Life Story Of Johann Rupert

South African-born entrepreneur Johann Peter Rupert was born on June 1, 1950. He is the eldest child of business mogul Anton Rupert and his wife Huberte.

He serves as chairman of both the South African firm Remgro and the Swiss-based luxury goods company Richemont. He became the CEO of Compagnie Financiere Richemont on April 1, 2010.

He and his family were projected to be worth $5.9 billion as of April 2019, and according to the Forbes Rich List for June 2023, he is the richest man in Africa overtaking the Nigerian billionaire Aliko Dangote who as been the richest man in Africa for over a dacade.

Rupert was raised in Stellenbosch, where he attended the University of Stellenbosch and the Paul Roos Gymnasium, majoring in business law and economics. He left school to pursue a career in business, but in 2004 the university bestowed an honorary doctorate in economics upon him.

His honorary doctorate in commerce from Nelson Mandela Metropolitan University was given to him in 2008.

The Financial Times and Barron’s have both referred to Rupert as “reclusive” since he avoids public appearances and rarely grants interviews. The same tabloid dubbed him “Rupert the Bear” in 2006 for foreseeing a global economic collapse.

He agrees with the notion of a universal basic income


Personal Life

Rupert completed his business apprenticeship in New York City, where he spent three years and two years respectively working for Lazard Freres and Chase Manhattan. In 1979, he left South Africa once more and established Rand Merchant Bank, where he served as CEO.

1984: He founded RMB Holdings by combining RMB and Rand Consolidated Investments. He then departed to work for his father’s business, the Rembrandt Group.

In 1988, Compagnie Financiere Richemont was founded, and the following year, Rothmans International plc appointed it non-executive director. In the same year, he received the Sunday Times’ “Businessman of the Year” award.

1989: Selected to serve as the Rembrandt Group’s vice chairman.

1990: The Cape Town Chamber of Commerce and Die Burger newspaper named him business leader of the year. Vendôme Luxury Group SA, a Richemont company, was founded.

1991 saw his appointment as Chairman of Rembrandt Group Limited, and the World Economic Forum in Davos, Switzerland, recognized him as one of 200 “Global Leaders of Tomorrow” in 1992.

1993: A.H.I. (“Afrikaanse Handelsinstituut”) awarded him the M.S. Louw Award.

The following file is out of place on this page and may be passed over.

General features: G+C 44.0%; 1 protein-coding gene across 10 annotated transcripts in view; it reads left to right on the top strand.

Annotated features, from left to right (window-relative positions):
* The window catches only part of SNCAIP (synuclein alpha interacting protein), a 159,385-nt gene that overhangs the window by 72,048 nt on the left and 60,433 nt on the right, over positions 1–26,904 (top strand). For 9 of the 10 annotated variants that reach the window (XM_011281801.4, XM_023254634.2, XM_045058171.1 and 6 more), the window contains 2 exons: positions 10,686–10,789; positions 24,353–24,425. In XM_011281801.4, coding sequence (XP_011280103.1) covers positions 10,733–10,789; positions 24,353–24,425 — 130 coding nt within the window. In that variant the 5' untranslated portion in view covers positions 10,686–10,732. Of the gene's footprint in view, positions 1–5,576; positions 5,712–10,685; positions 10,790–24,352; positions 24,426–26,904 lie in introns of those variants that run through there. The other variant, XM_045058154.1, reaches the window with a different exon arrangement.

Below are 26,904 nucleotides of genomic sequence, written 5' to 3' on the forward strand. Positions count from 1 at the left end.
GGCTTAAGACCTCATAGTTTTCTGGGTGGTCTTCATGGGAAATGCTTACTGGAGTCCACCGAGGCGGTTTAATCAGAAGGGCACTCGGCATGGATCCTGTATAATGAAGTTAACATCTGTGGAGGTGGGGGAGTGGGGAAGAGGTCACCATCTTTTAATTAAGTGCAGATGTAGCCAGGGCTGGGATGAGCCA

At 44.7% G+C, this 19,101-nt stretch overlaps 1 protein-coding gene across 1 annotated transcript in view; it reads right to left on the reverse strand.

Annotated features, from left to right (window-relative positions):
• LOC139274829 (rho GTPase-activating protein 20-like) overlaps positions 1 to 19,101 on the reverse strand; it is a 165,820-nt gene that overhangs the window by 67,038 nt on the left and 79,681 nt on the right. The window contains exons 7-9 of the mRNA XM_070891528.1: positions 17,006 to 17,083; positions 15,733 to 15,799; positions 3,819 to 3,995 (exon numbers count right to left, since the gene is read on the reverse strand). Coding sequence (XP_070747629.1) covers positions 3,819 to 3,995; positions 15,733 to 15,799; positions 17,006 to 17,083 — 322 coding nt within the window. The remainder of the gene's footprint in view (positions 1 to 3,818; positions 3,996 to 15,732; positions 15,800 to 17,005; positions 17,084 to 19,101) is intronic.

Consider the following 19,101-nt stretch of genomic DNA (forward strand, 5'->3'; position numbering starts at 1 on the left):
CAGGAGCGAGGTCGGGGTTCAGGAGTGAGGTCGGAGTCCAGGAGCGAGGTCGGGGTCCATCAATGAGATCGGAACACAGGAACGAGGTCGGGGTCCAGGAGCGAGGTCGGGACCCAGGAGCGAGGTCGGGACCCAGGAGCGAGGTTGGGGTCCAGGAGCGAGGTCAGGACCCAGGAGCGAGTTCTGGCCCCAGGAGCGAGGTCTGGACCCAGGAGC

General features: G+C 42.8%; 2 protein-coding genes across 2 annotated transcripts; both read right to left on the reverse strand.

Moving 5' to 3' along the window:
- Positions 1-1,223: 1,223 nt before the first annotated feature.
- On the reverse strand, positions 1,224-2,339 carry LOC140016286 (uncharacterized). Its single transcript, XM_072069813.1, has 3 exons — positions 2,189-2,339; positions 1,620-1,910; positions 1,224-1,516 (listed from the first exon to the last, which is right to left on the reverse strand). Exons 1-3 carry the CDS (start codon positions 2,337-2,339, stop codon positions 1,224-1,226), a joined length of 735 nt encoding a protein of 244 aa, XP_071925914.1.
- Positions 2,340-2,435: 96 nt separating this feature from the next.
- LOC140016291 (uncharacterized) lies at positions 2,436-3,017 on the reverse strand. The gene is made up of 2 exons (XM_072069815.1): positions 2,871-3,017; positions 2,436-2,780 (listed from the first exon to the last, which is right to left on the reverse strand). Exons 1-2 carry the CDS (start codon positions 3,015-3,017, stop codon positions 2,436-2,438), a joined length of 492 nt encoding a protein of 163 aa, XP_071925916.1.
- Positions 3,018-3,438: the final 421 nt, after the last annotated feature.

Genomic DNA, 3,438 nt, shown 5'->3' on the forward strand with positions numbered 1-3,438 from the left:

Second time in 1996 that he was named the Sunday Times Business Times’ Businessman of the Year.

1997: Selected to serve as Gold Fields South Africa Ltd.’s non-executive chairman.

1999: Received the 1999 Free Market Award from the South African Free Market Foundation.

Rembrandt Group Limited was reorganized in 2000, and Remgro Limited and VenFin Limited were created. appointed as Compagnie Financière Richemont SA’s Chairman and Chief Executive. CEOs of the top 100 Listed Companies in South Africa voted him “Most Influential Business Leader”

2004: The University of Stellenbosch bestowed an honorary doctorate in economics upon me.

For the third time in 2008, the CEOs of the top 100 companies in South Africa chose him as their business leader of the year.

2009 Appointed by the President of the French Republic as a “Officier” of the French “Ordre National de la Légion d’Honneur” by the President of the French Republic.

Chancellor of Stellenbosch University since 2009

2010 Awarded an honorary doctor of laws by the University of St. Andrews in Scotland; made an honorary vice president of the European Golf Tour.

Richest Man In Africa

On Friday, June 16, Forbes Magazine named South African billionaire Johann Rupert “Africa’s richest man,” unseating Nigerian business magnate Aliko Dangote, who had held the distinction for the previous ten years in a row.

Rupert’s net worth was estimated at $12 billion by Forbes’ real-time Global Billionaires Ranking, while Dangote’s was estimated at $10.8 billion. Due to the naira’s depreciation as a result of the Central Bank of Nigeria’s decision to auction the dollar at a price that was much below the official market price, Dangote’s net worth significantly decreased.

The dollar was roughly 30% cheaper on the central bank’s market.

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